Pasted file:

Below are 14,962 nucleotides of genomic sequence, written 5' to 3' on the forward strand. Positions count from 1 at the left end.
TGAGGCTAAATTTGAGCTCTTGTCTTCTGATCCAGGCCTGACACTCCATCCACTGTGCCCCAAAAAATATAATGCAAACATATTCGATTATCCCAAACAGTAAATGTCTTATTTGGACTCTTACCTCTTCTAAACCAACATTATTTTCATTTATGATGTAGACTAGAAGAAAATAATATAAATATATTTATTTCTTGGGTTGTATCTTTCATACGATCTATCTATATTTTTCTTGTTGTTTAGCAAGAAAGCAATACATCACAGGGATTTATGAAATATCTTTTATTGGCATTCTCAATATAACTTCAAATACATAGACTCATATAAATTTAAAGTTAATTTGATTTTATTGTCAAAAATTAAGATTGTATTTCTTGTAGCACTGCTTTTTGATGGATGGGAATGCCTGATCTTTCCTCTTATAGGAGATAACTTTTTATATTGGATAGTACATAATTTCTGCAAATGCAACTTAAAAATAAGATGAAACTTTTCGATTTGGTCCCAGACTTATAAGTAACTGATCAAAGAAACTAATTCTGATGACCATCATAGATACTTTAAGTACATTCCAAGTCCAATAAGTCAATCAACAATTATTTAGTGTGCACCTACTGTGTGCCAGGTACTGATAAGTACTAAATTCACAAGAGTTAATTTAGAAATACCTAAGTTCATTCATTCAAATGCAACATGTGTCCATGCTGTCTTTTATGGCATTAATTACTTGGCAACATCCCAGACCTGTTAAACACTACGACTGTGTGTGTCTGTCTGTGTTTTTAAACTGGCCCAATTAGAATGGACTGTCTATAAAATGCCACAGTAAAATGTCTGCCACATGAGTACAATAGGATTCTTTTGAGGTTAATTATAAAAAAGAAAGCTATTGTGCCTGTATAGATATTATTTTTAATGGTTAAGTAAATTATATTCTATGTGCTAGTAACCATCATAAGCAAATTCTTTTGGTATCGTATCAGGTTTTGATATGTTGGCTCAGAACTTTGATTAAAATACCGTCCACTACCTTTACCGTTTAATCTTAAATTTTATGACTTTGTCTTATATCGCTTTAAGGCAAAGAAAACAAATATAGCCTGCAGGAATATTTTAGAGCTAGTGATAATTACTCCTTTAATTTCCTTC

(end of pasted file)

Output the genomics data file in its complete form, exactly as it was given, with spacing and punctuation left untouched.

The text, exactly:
Below are 14,962 nucleotides of genomic sequence, written 5' to 3' on the forward strand. Positions count from 1 at the left end.
TGAGGCTAAATTTGAGCTCTTGTCTTCTGATCCAGGCCTGACACTCCATCCACTGTGCCCCAAAAAATATAATGCAAACATATTCGATTATCCCAAACAGTAAATGTCTTATTTGGACTCTTACCTCTTCTAAACCAACATTATTTTCATTTATGATGTAGACTAGAAGAAAATAATATAAATATATTTATTTCTTGGGTTGTATCTTTCATACGATCTATCTATATTTTTCTTGTTGTTTAGCAAGAAAGCAATACATCACAGGGATTTATGAAATATCTTTTATTGGCATTCTCAATATAACTTCAAATACATAGACTCATATAAATTTAAAGTTAATTTGATTTTATTGTCAAAAATTAAGATTGTATTTCTTGTAGCACTGCTTTTTGATGGATGGGAATGCCTGATCTTTCCTCTTATAGGAGATAACTTTTTATATTGGATAGTACATAATTTCTGCAAATGCAACTTAAAAATAAGATGAAACTTTTCGATTTGGTCCCAGACTTATAAGTAACTGATCAAAGAAACTAATTCTGATGACCATCATAGATACTTTAAGTACATTCCAAGTCCAATAAGTCAATCAACAATTATTTAGTGTGCACCTACTGTGTGCCAGGTACTGATAAGTACTAAATTCACAAGAGTTAATTTAGAAATACCTAAGTTCATTCATTCAAATGCAACATGTGTCCATGCTGTCTTTTATGGCATTAATTACTTGGCAACATCCCAGACCTGTTAAACACTACGACTGTGTGTGTCTGTCTGTGTTTTTAAACTGGCCCAATTAGAATGGACTGTCTATAAAATGCCACAGTAAAATGTCTGCCACATGAGTACAATAGGATTCTTTTGAGGTTAATTATAAAAAAGAAAGCTATTGTGCCTGTATAGATATTATTTTTAATGGTTAAGTAAATTATATTCTATGTGCTAGTAACCATCATAAGCAAATTCTTTTGGTATCGTATCAGGTTTTGATATGTTGGCTCAGAACTTTGATTAAAATACCGTCCACTACCTTTACCGTTTAATCTTAAATTTTATGACTTTGTCTTATATCGCTTTAAGGCAAAGAAAACAAATATAGCCTGCAGGAATATTTTAGAGCTAGTGATAATTACTCCTTTAATTTCCTTC